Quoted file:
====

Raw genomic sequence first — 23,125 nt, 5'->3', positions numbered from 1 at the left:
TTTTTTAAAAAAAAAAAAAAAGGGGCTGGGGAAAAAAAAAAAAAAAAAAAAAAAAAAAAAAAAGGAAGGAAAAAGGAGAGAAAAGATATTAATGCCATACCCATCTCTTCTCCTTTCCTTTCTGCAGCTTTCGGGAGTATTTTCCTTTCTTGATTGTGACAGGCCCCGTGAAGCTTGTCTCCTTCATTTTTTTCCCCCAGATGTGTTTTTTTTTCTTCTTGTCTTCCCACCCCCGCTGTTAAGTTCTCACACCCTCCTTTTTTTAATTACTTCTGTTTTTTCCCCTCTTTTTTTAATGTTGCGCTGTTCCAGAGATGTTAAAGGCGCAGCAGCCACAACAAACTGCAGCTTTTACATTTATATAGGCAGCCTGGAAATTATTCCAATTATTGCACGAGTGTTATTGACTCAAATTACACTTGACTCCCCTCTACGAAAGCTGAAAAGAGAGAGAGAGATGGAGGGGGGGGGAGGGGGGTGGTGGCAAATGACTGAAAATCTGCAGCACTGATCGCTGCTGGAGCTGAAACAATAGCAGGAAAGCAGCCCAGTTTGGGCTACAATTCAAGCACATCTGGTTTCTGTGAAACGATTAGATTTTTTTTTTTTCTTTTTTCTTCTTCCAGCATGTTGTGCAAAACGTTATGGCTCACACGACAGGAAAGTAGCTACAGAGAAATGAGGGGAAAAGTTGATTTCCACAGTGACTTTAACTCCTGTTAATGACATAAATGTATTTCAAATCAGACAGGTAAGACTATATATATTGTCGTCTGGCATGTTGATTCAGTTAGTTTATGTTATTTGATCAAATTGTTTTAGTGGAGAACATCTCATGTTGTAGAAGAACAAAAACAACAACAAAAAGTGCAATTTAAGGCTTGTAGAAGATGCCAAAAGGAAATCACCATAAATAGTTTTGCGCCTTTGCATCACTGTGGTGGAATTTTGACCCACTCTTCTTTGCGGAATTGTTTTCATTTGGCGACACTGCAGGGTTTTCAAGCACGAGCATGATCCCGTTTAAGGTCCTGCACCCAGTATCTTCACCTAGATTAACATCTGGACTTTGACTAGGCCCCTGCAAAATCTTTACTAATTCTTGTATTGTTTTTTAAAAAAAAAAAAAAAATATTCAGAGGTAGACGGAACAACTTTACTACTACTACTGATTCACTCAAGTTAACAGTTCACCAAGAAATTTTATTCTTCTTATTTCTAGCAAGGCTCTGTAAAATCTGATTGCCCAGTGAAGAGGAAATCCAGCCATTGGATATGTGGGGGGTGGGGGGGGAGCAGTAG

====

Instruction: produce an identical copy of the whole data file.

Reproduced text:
Raw genomic sequence first — 23,125 nt, 5'->3', positions numbered from 1 at the left:
TTTTTTAAAAAAAAAAAAAAAGGGGCTGGGGAAAAAAAAAAAAAAAAAAAAAAAAAAAAAAAAGGAAGGAAAAAGGAGAGAAAAGATATTAATGCCATACCCATCTCTTCTCCTTTCCTTTCTGCAGCTTTCGGGAGTATTTTCCTTTCTTGATTGTGACAGGCCCCGTGAAGCTTGTCTCCTTCATTTTTTTCCCCCAGATGTGTTTTTTTTTCTTCTTGTCTTCCCACCCCCGCTGTTAAGTTCTCACACCCTCCTTTTTTTAATTACTTCTGTTTTTTCCCCTCTTTTTTTAATGTTGCGCTGTTCCAGAGATGTTAAAGGCGCAGCAGCCACAACAAACTGCAGCTTTTACATTTATATAGGCAGCCTGGAAATTATTCCAATTATTGCACGAGTGTTATTGACTCAAATTACACTTGACTCCCCTCTACGAAAGCTGAAAAGAGAGAGAGAGATGGAGGGGGGGGGAGGGGGGTGGTGGCAAATGACTGAAAATCTGCAGCACTGATCGCTGCTGGAGCTGAAACAATAGCAGGAAAGCAGCCCAGTTTGGGCTACAATTCAAGCACATCTGGTTTCTGTGAAACGATTAGATTTTTTTTTTTTCTTTTTTCTTCTTCCAGCATGTTGTGCAAAACGTTATGGCTCACACGACAGGAAAGTAGCTACAGAGAAATGAGGGGAAAAGTTGATTTCCACAGTGACTTTAACTCCTGTTAATGACATAAATGTATTTCAAATCAGACAGGTAAGACTATATATATTGTCGTCTGGCATGTTGATTCAGTTAGTTTATGTTATTTGATCAAATTGTTTTAGTGGAGAACATCTCATGTTGTAGAAGAACAAAAACAACAACAAAAAGTGCAATTTAAGGCTTGTAGAAGATGCCAAAAGGAAATCACCATAAATAGTTTTGCGCCTTTGCATCACTGTGGTGGAATTTTGACCCACTCTTCTTTGCGGAATTGTTTTCATTTGGCGACACTGCAGGGTTTTCAAGCACGAGCATGATCCCGTTTAAGGTCCTGCACCCAGTATCTTCACCTAGATTAACATCTGGACTTTGACTAGGCCCCTGCAAAATCTTTACTAATTCTTGTATTGTTTTTTAAAAAAAAAAAAAAAATATTCAGAGGTAGACGGAACAACTTTACTACTACTACTGATTCACTCAAGTTAACAGTTCACCAAGAAATTTTATTCTTCTTATTTCTAGCAAGGCTCTGTAAAATCTGATTGCCCAGTGAAGAGGAAATCCAGCCATTGGATATGTGGGGGGTGGGGGGGGAGCAGTAG